Tag Archives: blood glucose
Today the New York Times published a fantastic story by Peter Andrey Smith about the Nightscout and OpenAPS projects: A Do-It-Yourself Revolution in Diabetes Care. People with diabetes and parents of kids with diabetes are self-tracking by necessity, and we’ve learned a lot from their talks about their projects at QS meetings and conferences. Their impact is growing. Reading Smith’s story inspired me to repost a talk by Nightscout pioneer Lane Desborough, along with links to additional people and resources that didn’t make it into the Times story.
Nightscout, which Lane describes in this wonderful talk, allows people with people with diabetes and parents of kids with diabetes the see real time data from a blood glucose monitor on a mobile device. While similar efforts are underway among manufacturers, leadership is coming from patients and caregivers.
The quality and commitment here can inspire anybody who is thinking about how QS tools fit into new forms of knowledge and cooperation. The projects Lane discusses in this talk have continued to grow and evolve. Supported by a remarkable group of activists and a technically expert community made up mainly of people with diabetes and parents of kids with diabetes, contributors to these projects have created a suite of tools that can dramatically improve self-care.
For instance, a couple of weeks ago I saw this tweet from Howard Look, founder of Tidepool:
Did you know that people with diabetes have been building their own artificial pancreas systems? Read more about Nightscout, the Open Artificial Pancreas System, and related projects at these links:
This is a visualization of one month of my blood sugar readings from October 2012. I see that my control was generally good, with high blood sugars happening most often around midnight (at the top of the circle). -Doug Kanter
Richard Bernstein, an engineer with diabetes, pioneered home blood glucose monitoring. What he learned about himself contradicted the medical doctrine of his day, but Bernstein went on to become an MD himself, and established a thriving practice completely devoted to helping others with diabetes. We think of Dr. Bernstein as a hero because he used self-measurement to support his own learning, and shared what he learned for general benefit.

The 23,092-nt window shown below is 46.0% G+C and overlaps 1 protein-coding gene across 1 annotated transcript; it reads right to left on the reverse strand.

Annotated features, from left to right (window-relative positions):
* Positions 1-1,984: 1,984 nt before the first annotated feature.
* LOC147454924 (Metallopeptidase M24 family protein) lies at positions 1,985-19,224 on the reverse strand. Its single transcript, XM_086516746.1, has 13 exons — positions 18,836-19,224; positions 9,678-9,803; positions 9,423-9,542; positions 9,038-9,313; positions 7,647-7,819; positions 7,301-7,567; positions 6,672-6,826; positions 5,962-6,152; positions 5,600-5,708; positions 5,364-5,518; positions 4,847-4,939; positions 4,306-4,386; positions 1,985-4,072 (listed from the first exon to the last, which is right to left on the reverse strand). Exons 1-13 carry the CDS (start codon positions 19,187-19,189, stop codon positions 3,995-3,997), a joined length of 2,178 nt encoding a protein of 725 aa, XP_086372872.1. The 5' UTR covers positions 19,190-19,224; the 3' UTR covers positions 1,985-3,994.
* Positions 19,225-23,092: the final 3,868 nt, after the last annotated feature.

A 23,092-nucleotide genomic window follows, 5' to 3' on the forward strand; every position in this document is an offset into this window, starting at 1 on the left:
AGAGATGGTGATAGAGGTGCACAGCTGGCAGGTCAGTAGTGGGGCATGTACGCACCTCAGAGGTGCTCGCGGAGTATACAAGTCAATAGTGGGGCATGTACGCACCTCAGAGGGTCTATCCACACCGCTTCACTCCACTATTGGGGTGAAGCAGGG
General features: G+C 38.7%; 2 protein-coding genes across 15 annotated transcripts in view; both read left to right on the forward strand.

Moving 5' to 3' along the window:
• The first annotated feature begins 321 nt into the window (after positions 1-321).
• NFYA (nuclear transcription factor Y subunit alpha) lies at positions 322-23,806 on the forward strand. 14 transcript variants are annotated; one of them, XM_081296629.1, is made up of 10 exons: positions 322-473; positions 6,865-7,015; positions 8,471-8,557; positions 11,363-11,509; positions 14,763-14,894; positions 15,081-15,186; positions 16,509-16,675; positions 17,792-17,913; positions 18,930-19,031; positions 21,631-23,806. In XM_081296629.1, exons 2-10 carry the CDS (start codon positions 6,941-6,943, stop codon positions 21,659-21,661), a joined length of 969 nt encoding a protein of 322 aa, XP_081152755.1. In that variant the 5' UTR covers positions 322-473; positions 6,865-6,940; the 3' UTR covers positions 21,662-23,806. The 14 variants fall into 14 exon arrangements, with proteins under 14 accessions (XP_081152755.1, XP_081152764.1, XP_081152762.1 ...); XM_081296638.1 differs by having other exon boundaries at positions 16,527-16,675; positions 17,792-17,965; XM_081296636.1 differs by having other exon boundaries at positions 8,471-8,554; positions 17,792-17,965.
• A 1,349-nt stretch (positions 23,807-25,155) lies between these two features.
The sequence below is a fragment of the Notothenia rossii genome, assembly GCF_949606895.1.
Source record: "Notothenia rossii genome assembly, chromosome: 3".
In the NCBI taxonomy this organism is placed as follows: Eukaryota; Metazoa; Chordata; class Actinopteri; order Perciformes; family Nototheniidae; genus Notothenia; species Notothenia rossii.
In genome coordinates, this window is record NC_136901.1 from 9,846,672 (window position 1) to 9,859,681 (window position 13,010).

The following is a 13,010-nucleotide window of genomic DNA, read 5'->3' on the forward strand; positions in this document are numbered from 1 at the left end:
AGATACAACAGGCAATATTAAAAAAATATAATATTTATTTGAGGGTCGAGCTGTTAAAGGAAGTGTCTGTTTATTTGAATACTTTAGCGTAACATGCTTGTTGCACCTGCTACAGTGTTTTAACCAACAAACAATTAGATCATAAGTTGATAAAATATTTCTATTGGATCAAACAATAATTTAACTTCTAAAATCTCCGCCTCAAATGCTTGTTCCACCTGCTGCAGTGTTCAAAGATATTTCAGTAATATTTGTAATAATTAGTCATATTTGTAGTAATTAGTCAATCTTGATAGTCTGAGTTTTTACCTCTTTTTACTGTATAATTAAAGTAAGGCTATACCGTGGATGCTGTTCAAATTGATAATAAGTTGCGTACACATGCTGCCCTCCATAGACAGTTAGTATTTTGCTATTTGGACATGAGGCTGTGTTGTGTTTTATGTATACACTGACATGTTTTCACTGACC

Tracking personal metabolism is a necessity for diabetics, and it is also something that will become increasingly common for many people who want to understand and improve their metabolism. Diabetics are also leading the fight for personal access to personal data, and we’re looking forward to meeting inspiring activists and toolmakers today at the DiabetesMine D-Data Exchange meeting in San Francisco. In honor of this meeting, we’ve put together an anthology of sort of QS Show&Tell talks about diabetes and metabolism data.
Jana is a Type 1 diabetic and data visualization practitioner who has been working on creating new techniques for understanding that data from her Dexcom continuous blood glucose monitor. In this talk, she described some of her newest techniques and her ongoing work with Tidepool.org. You can also view her original QS show&tell talk here.
Doug has been featured here on the QS website many times. We first learned about Doug through his amazing visualizations of his own data (like the image above). At the 2013 QS Global Conference, Doug shared what he learned from tracking his diabetes, diet, activity, and other personal data and his ongoing work with the Databetes project.
We spoke with Doug about his experience with tracking, visualizing and understanding his diabetes data. You can listen to that below.
James is a graduate student, professional cyclist, and a Type 1 diabetic. In this talk at the QS San Diego meetup group he talked a bit about how he manages his diabetes along with his near super human exercise schedule and how he uses his experience to inspire others. (Check out this great article he wrote for Ride Magazine.)
Brooks, a Type 1 diabetic, was tracking his blood glucose manually for years before switching to a continuous blood glucose meter. In this talk he describes what he’s learned from his data and why he prefers a modal day view.
Bob tracked his fasting blood glucose, diet, and activity to find out what could help him lower his risk of developing type 2 diabetes.
Vivienne’s son was diagnosed with Type 1 Diabetes two years ago and she’s applied her scientific and data analysis background to understand her son’s life.